Exercise for Physical and Mental Health in Lockdown

Let’s face it – no one expected the last couple of years to turn out the way they have. The global pandemic and associated lockdowns have had a variety of effects on our physical and mental health. Recent research has found “people’s mental health may have been severely affected by the pandemic and lockdown. There is a substantial increase in boredom…and a significant increase in loneliness, worry and sadness”.

If you are currently in the midst of a lockdown and not feeling like yourself, the good news is there are still plenty of ways you can move your body to improve your wellness. Research shows “The scientific evidence demonstrating the beneficial effects of exercise is indisputable, and the benefits of exercise far outweigh the risks in most adults. A program of regular exercise…beyond activities of daily living to improve and maintain physical fitness and health is essential for most adults”.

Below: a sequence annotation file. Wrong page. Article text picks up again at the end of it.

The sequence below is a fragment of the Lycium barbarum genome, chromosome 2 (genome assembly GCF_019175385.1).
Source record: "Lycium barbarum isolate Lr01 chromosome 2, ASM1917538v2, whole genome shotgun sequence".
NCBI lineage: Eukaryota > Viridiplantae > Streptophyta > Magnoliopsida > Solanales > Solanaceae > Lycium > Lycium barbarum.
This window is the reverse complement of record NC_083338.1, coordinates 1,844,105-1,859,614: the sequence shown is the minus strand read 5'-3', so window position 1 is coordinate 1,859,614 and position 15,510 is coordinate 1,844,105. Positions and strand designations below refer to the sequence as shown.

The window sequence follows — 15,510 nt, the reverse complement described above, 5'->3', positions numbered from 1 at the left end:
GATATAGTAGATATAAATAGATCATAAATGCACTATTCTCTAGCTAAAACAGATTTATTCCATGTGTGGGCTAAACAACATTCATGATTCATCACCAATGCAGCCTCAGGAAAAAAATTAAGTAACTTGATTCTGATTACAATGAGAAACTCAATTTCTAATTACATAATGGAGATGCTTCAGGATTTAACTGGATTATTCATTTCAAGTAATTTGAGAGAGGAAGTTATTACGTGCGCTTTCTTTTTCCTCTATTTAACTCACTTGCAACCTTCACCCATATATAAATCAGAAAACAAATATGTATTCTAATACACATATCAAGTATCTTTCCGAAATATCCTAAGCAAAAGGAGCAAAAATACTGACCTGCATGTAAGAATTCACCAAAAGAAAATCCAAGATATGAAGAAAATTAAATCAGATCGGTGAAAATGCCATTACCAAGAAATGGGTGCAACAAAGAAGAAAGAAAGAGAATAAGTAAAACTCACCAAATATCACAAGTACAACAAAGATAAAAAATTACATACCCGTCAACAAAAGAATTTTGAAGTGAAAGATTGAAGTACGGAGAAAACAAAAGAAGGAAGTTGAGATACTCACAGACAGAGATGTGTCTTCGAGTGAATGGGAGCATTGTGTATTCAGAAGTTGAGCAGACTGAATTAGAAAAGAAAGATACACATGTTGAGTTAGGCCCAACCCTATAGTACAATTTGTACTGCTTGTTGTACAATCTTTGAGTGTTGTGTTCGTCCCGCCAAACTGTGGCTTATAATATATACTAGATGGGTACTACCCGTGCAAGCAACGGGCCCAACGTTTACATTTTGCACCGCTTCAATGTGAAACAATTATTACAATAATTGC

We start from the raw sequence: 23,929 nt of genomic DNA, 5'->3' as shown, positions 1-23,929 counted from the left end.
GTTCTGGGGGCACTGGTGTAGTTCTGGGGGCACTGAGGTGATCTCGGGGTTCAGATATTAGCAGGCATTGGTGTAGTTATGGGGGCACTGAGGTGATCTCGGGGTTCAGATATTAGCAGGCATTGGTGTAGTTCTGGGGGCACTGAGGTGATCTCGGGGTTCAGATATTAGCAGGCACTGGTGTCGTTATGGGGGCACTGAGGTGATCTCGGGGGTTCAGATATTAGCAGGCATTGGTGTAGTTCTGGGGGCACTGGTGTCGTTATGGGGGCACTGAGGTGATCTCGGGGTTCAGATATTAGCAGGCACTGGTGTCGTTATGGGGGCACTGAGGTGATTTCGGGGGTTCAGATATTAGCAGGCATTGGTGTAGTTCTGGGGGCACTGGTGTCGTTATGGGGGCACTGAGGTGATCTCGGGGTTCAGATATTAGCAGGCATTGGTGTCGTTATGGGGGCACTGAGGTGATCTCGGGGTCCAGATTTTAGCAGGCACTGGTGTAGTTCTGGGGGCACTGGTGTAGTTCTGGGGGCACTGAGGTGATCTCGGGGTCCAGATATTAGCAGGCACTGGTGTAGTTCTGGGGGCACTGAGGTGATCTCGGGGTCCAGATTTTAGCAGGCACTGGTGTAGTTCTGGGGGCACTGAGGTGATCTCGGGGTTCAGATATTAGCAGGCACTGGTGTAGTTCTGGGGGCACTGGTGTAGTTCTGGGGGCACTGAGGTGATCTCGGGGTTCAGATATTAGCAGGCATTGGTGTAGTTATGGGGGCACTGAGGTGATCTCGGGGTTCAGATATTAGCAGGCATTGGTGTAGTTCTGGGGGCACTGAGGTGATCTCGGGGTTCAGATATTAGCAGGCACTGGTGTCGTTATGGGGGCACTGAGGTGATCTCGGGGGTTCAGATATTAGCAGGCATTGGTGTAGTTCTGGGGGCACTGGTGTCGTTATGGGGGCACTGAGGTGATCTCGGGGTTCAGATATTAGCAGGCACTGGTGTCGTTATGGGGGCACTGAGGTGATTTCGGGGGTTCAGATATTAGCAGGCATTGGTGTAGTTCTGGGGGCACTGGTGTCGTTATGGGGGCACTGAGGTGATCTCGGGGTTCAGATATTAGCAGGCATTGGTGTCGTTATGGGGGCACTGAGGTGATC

Now of course we already know exercise is good for your physical and mental health, but how to effectively execute it in a lockdown? There are more options than you may think! Here’s a few of our favourites:

  • Utilise your one hour outside to go for a walk or bike ride amongst nature
  • Search on YouTube ‘no equipment Pilates workout’
  • Grab a chair and use it for step ups, squats, push ups and/or Triceps dips
  • Utilise your own body weight to squat, lunge, plank and push
  • Jump on a Zoom call with a group of friends, pick one exercise each and complete that for 40 seconds with a 20 second rest (there are great interval timer apps you can download for free to help with timing)

Exercise doesn’t have to be complicated, overwhelming or draining. Keep it simple and look after yourself during these challenging times. And remember, a 30-minute workout leaves 23.5 other hours in the day to do whatever else you want, so give yourself a small window to do something you know will be worth it!


Brodeur, A., Clark, A. E., Fleche, S., & Powdthavee, N. (2021). COVID-19, lockdowns and well-being: Evidence from Google Trends. Journal of public economics

Garber, C. E., Blissmer, B., Deschenes, M. R., Franklin, B. A., Lamonte, M. J., Lee, I. M., … Swain, D. P. (2011). Quantity and quality of exercise for developing and maintaining cardiorespiratory, musculoskeletal, and neuromotor fitness in apparently healthy adults: Guidance for prescribing exercise. Medicine and Science in Sports and Exercise

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